The poet is a lost soul who God is courting and trying to reassure. In the last stanza God tells the poet to “sit down… and taste my meat,” inviting him to take Communion. The house is Heaven and the host or God is not serving food but love, acceptance, and understanding, God himself. The poet sees himself as too unclean to sit at God’s table and partake of his love.
Finally the poet accepts God’s sovereignty as well as his own faults, “So I did sit and eat.” This last line again alludes to the Eucharist, as the poet takes God/Love into himself.
‘Love bade me welcome’ by George Herbert
Love bade me welcome. Yet my soul drew back
Guilty of dust and sin.
But quick-eyed Love, observing me grow slack
From my first entrance in,
Drew nearer to me, sweetly questioning,
If I lacked any thing.
‘A guest,’ I answer’d, ‘worthy to be here:’
Love said, ‘You shall be he.’
‘I the unkind, ungrateful? Ah my dear,
I cannot look on Thee.’
Love took my hand, and smiling did reply,
‘Who made the eyes but I?’
‘Truth Lord, but I have marr’d them: let my shame
Go where it doth deserve.’
‘And know you not,’ says Love, ‘who bore the blame?’
‘My dear, then I will serve.’
‘You must sit down,’ says Love, ‘and taste my meat.’
So I did sit and eat.
After the meeting yesterday [11 February 2016] of the Trustees of the Anglican mission agency previously known as USPG (the United Society for the Propagation of the Gospel, or Us, the United Society), I spent a little time in the late afternoon visiting the places off Fleet Street where Samuel Johnson (1709-1784) lived in the 18th century.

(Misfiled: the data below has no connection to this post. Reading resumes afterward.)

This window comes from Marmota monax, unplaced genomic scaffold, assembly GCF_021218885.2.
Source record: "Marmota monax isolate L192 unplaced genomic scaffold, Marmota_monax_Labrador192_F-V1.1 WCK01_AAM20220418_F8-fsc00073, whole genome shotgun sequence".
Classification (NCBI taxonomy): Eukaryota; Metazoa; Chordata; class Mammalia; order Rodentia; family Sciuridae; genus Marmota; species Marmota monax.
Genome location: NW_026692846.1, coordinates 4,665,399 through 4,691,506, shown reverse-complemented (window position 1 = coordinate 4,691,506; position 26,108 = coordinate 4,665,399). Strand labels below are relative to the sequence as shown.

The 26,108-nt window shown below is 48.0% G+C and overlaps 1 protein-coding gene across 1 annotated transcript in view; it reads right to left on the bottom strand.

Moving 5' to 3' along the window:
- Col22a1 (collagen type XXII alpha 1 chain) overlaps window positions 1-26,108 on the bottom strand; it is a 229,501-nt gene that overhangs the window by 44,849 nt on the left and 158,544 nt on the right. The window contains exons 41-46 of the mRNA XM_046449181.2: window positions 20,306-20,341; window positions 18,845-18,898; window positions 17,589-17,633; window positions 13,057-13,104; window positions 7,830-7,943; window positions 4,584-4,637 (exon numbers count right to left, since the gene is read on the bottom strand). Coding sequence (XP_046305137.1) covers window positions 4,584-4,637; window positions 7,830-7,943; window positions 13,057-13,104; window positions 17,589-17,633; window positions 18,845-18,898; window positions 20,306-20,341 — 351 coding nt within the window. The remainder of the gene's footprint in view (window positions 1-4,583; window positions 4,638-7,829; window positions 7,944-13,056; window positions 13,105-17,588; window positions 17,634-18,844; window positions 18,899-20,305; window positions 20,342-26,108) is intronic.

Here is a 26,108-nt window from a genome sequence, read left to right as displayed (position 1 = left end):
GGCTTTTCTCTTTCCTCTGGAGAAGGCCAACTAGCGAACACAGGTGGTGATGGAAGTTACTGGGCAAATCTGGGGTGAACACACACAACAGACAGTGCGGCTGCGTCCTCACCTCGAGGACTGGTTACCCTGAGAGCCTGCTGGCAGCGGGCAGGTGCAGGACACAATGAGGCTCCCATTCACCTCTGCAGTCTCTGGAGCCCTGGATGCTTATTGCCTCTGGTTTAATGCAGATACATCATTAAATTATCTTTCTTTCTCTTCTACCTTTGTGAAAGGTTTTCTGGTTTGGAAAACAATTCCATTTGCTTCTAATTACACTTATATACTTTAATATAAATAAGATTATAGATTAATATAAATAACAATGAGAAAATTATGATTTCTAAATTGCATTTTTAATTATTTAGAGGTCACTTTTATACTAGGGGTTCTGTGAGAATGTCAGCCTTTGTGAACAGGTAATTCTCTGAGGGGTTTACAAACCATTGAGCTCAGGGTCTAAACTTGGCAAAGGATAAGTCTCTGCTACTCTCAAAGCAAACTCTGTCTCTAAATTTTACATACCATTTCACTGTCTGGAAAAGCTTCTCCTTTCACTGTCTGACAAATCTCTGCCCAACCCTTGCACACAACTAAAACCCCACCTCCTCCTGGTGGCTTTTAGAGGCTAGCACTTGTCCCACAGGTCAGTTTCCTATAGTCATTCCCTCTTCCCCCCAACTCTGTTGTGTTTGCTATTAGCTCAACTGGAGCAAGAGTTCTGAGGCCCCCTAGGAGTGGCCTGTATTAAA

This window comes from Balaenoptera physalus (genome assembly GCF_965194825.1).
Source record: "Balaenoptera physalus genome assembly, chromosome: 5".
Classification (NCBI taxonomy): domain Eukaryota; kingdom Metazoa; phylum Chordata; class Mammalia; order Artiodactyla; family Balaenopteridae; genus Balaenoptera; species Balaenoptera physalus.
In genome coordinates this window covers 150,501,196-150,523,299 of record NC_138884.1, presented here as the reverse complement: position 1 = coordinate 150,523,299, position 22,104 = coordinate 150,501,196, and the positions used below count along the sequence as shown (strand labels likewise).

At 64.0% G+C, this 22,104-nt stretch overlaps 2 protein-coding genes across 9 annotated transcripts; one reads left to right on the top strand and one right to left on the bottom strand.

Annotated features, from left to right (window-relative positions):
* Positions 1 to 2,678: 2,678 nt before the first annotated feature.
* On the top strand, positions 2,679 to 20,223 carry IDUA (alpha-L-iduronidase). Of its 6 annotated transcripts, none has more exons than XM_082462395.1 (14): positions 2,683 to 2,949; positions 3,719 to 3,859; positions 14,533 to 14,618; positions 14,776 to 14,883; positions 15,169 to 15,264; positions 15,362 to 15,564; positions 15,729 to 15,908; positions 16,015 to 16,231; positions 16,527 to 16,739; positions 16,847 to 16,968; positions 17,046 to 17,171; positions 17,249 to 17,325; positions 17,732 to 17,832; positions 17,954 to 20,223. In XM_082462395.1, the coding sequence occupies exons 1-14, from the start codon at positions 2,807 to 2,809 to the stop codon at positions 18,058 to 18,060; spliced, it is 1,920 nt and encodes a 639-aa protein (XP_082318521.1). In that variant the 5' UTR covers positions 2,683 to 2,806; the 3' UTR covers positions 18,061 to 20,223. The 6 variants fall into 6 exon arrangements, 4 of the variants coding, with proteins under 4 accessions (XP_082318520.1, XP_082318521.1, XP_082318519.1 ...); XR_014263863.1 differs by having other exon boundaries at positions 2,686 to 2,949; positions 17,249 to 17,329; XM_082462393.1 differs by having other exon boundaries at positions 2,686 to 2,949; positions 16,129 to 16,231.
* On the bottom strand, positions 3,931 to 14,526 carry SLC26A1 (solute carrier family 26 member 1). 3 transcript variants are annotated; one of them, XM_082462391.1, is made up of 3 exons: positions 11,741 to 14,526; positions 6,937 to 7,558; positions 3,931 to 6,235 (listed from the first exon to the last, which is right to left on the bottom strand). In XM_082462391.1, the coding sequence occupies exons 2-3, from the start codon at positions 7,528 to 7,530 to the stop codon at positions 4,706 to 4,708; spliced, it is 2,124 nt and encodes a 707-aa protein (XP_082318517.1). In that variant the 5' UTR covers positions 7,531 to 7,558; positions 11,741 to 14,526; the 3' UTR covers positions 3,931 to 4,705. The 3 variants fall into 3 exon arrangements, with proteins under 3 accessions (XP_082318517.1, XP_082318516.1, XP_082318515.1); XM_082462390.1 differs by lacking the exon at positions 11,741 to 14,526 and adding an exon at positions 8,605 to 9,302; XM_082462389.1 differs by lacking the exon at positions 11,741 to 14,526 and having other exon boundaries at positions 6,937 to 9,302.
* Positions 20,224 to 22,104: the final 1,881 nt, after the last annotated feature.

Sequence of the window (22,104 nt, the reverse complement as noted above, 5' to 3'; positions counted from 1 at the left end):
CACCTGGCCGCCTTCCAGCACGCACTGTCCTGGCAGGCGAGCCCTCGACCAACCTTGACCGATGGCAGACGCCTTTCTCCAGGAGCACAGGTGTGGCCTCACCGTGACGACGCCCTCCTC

On my way back through Stansted Airport late last night, I winsomely thought of how near I was to Cambridge, and wondered whether I should have stayed there last night and caught an early flight this morning. As I waited late into the night for a delayed flight, I also recalled the many pleasant times I have spent in Cambridge in recent years staying at Sidney Sussex College during summer schools and conferences organised by the Institute for Orthodox Christian Studies.
During Lent this year, I am taking time each morning to reflect on words from Samuel Johnson, the Lichfield lexicographer and writer who compiled the first authoritative English-language dictionary.
I am reminded this morning [12 February 2016] how in February 1765, Samuel Johnson visited Cambridge and stayed at Trinity College, where he had lengthy discussions about John Milton, who had been an undergraduate at Christ’s College in the previous century, and Isaac Newton, who was a Fellow of Trinity College although he had never been ordained.
Shortly after that visit to Cambridge, in a Lenten meditation looking forward to Good Friday and Easter Day, Johnson wrote:
I purpose again to partake of the Blessed Sacrament; yet when I consider how vainly I have hitherto resolved at this annual commemoration of my Saviour’s death, to regulate my life by his laws, I am almost afraid to renew my resolutions.
Since the last Easter I have reformed no evil habit; my time has been unprofitably spent and seems as a dream that has left nothing behind. My memory grows confused, and I know not how the days pass over me. Good Lord, deliver me!